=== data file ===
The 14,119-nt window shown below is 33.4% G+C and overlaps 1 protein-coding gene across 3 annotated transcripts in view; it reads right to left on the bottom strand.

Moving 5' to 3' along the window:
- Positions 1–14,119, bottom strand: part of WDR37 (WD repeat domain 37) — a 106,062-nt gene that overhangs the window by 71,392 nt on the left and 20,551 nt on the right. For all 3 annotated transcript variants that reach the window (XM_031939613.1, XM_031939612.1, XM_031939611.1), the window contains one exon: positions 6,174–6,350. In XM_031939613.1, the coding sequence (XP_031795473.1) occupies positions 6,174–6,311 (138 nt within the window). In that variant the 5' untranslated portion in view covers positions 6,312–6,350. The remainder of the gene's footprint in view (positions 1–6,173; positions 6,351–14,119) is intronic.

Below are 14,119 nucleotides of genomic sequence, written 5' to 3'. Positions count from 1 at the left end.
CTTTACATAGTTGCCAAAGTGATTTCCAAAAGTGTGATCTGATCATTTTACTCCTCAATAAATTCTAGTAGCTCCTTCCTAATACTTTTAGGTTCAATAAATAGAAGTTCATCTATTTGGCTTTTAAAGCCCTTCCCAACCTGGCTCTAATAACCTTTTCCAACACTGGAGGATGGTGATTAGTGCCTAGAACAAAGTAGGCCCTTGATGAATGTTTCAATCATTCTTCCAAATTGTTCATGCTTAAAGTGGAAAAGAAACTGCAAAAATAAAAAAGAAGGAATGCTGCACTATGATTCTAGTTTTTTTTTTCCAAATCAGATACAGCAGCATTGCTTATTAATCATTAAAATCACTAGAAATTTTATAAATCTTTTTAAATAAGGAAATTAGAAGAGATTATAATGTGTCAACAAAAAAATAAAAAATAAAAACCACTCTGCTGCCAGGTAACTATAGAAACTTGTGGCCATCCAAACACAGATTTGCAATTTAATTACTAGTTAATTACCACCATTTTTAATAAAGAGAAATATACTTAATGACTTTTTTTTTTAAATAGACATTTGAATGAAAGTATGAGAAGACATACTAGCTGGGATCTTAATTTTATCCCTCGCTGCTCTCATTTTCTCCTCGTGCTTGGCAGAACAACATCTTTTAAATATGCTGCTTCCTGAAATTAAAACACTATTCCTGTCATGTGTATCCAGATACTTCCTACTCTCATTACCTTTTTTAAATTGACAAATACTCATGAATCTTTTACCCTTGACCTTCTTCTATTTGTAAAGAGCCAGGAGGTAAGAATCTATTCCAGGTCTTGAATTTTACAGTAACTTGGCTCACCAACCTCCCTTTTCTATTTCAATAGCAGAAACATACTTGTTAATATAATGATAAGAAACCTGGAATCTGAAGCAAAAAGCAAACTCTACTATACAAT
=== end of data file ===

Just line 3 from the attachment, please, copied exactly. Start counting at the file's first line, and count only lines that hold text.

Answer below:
- Positions 1–14,119, bottom strand: part of WDR37 (WD repeat domain 37) — a 106,062-nt gene that overhangs the window by 71,392 nt on the left and 20,551 nt on the right. For all 3 annotated transcript variants that reach the window (XM_031939613.1, XM_031939612.1, XM_031939611.1), the window contains one exon: positions 6,174–6,350. In XM_031939613.1, the coding sequence (XP_031795473.1) occupies positions 6,174–6,311 (138 nt within the window). In that variant the 5' untranslated portion in view covers positions 6,312–6,350. The remainder of the gene's footprint in view (positions 1–6,173; positions 6,351–14,119) is intronic.